Combine that with a prosecutor (after the Chief Prosecutor has found no case to answer and still says the same), a Swedish Prime Minister and a corporate (not criminal as is the norm) who acts uniquely (and against all normal practice everywhere) for both alleged victims- all who come from the same right-wing firm of lawyers advised by Karl Rove and a firm who advised and assisted previously in rendition for the USA.

    This duck walks and talks like a conspiracy and to isolate matters like the allegations from the whole is shameful but effective.

  • 2
    Andybob
    Posted Monday, 20 August 2012 at 2:16 pm | Permalink

    And Witchiepoo would be ….. ?

  • 3
    Coaltopia
    Posted Monday, 20 August 2012 at 2:30 pm | Permalink

    Maybe Julian could chopper over to Sealand - the failed-bid headquarters of The Pirate Bay - and pump out freedom radio to the masses.

  • 4
    Mr Tank
    Posted Monday, 20 August 2012 at 2:45 pm | Permalink

    I think you are on the money with the “do the bolt suggestion”, I’d hate to be locked up in London like that. Escaping in the manner you suggest would be bloody funny and possibly the turning point in getting our Governments to lighten the frak up.
    If the idea is considered seriously I would assume that the diplomatic vehicle in question would have to be already registered as such with the British Government. The question then, is which of the South American Embassies own a helicopter?” Personally, I hope the Venezuelans have one.
    Shame tho it couldn’t be done with a hot air balloon.

  • 5
    zut alors
    Posted Monday, 20 August 2012 at 2:51 pm | Permalink

    Guy’s idea of appointing Assange as Ecuador’s Ambassador to the UN still has the edge as a practical solution.

    This morning’s ABC24 Breakfast attempt to interview Christine Assange was abysmal. She, like her son, is better informed than a considerable hunk of the media. Carvalho was completely out of her depth and didn’t have the sense not to talk over the interviewee. The News Editor should advise Carvalho not to drag out the delivery of her questions to fill twice as much airtime she is prepared to allow for answers. Today’s effort was an embarrassment and was akin to Amateur Hour.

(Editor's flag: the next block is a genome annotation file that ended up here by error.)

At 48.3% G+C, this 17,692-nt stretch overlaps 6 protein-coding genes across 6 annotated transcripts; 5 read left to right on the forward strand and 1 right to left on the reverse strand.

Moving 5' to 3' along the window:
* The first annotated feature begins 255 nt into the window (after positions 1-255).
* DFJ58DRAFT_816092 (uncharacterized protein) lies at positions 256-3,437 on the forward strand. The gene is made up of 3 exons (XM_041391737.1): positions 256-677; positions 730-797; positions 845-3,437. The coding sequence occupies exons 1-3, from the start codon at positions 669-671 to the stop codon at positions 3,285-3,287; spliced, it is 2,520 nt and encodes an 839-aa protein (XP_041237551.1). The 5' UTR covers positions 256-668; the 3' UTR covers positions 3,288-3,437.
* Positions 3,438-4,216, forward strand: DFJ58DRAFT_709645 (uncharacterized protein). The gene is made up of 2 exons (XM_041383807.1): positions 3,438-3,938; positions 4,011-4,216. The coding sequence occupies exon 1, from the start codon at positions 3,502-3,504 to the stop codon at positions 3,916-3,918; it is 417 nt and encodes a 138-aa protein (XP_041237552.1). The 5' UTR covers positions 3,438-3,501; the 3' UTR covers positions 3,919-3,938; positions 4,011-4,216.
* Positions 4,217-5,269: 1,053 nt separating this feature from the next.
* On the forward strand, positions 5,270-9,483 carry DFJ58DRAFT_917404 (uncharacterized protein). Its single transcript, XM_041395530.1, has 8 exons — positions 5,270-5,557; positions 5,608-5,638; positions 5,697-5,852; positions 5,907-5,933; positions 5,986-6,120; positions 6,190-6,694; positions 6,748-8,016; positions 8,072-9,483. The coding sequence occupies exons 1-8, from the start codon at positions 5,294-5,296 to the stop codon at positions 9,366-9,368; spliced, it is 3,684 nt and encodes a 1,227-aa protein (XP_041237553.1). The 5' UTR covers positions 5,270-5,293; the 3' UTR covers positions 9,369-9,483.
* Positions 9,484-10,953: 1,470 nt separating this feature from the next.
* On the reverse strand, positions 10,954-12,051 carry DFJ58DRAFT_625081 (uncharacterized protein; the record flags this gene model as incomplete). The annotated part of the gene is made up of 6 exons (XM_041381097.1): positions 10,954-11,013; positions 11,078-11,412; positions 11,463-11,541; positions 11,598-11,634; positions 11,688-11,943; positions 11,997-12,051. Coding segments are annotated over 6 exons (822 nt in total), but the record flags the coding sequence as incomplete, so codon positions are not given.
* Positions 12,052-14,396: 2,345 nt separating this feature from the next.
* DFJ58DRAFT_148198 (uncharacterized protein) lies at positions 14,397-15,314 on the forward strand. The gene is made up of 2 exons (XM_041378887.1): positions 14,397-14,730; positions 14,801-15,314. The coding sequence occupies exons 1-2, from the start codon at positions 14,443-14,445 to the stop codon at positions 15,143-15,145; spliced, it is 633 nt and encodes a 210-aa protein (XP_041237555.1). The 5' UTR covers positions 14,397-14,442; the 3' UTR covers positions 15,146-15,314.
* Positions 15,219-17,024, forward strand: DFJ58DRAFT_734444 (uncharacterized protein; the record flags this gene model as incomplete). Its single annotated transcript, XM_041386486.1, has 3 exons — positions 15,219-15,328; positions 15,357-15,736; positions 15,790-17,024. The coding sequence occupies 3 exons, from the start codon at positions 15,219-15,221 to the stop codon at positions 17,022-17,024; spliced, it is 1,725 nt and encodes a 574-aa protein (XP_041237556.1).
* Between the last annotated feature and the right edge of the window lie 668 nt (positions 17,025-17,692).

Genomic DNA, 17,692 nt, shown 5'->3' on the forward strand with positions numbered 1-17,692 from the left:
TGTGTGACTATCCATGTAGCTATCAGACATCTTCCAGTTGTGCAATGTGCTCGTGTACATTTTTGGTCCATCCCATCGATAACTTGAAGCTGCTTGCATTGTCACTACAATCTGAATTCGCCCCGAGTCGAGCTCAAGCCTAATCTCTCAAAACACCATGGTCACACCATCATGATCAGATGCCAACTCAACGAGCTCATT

• 6
    puddleduck
    Posted Monday, 20 August 2012 at 3:45 pm | Permalink

    Excellent piece, thanks Guy. Have been recommending your years worth of writing and research on Assange generally, and Swedish laws in particular, to anyone who wants to know what is really going on.

    Bravo.

    I’d like to see him get away, too. Was really hoping your suggestion of the Quito viodellink would happen on Sunday.

  • 7
    puddleduck
    Posted Monday, 20 August 2012 at 3:46 pm | Permalink

    videolink! Damned browser takes the last three words of each line out of sight. Blah!
    At least I think that’s what I’ve typed. Should use preview, right?

  • 8
    cannedheat
    Posted Monday, 20 August 2012 at 4:13 pm | Permalink

    There is another problem with escape for Assauge. Would the US simply shoot down or blow up any getaway vehicle once in international waters/air space… let’s look at the record: detention without trial, torture, ex-judicial killing… nah couldn’t happen…

  • 9
    Simon Veitch
    Posted Monday, 20 August 2012 at 4:23 pm | Permalink

    Julian Assange appears to be the most effective tweaker of the zeitgeist since George Orwell. He’s redefined Journalism, and whatever he does now, however it turns, it will be incredibly revealing. Thank you, Guy, don’t stop.

  • 10
    Candle
    Posted Monday, 20 August 2012 at 4:37 pm | Permalink

    Probably the best part of this article was the link to the The Independent article, which points out that: